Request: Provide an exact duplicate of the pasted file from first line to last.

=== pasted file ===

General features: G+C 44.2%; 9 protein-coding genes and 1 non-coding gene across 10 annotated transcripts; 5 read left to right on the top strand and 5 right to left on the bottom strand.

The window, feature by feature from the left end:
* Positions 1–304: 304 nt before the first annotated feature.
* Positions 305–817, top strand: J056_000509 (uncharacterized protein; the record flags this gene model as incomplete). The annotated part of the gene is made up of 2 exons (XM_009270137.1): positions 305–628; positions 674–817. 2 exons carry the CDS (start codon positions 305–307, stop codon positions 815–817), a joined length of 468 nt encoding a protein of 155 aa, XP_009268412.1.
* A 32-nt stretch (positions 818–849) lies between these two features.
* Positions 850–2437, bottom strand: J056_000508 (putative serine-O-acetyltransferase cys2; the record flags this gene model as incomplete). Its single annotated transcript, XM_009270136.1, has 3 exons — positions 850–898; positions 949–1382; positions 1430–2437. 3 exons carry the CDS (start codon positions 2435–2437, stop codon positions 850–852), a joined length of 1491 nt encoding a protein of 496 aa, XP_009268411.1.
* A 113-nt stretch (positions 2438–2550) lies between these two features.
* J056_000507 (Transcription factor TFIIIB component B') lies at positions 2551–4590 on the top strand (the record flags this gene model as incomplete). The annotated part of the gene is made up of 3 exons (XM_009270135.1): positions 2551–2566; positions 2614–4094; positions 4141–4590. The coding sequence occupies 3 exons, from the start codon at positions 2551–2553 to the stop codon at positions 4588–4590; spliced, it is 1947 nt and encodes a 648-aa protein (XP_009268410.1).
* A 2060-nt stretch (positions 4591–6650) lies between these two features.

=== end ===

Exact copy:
General features: G+C 44.2%; 9 protein-coding genes and 1 non-coding gene across 10 annotated transcripts; 5 read left to right on the top strand and 5 right to left on the bottom strand.

The window, feature by feature from the left end:
* Positions 1–304: 304 nt before the first annotated feature.
* Positions 305–817, top strand: J056_000509 (uncharacterized protein; the record flags this gene model as incomplete). The annotated part of the gene is made up of 2 exons (XM_009270137.1): positions 305–628; positions 674–817. 2 exons carry the CDS (start codon positions 305–307, stop codon positions 815–817), a joined length of 468 nt encoding a protein of 155 aa, XP_009268412.1.
* A 32-nt stretch (positions 818–849) lies between these two features.
* Positions 850–2437, bottom strand: J056_000508 (putative serine-O-acetyltransferase cys2; the record flags this gene model as incomplete). Its single annotated transcript, XM_009270136.1, has 3 exons — positions 850–898; positions 949–1382; positions 1430–2437. 3 exons carry the CDS (start codon positions 2435–2437, stop codon positions 850–852), a joined length of 1491 nt encoding a protein of 496 aa, XP_009268411.1.
* A 113-nt stretch (positions 2438–2550) lies between these two features.
* J056_000507 (Transcription factor TFIIIB component B') lies at positions 2551–4590 on the top strand (the record flags this gene model as incomplete). The annotated part of the gene is made up of 3 exons (XM_009270135.1): positions 2551–2566; positions 2614–4094; positions 4141–4590. The coding sequence occupies 3 exons, from the start codon at positions 2551–2553 to the stop codon at positions 4588–4590; spliced, it is 1947 nt and encodes a 648-aa protein (XP_009268410.1).
* A 2060-nt stretch (positions 4591–6650) lies between these two features.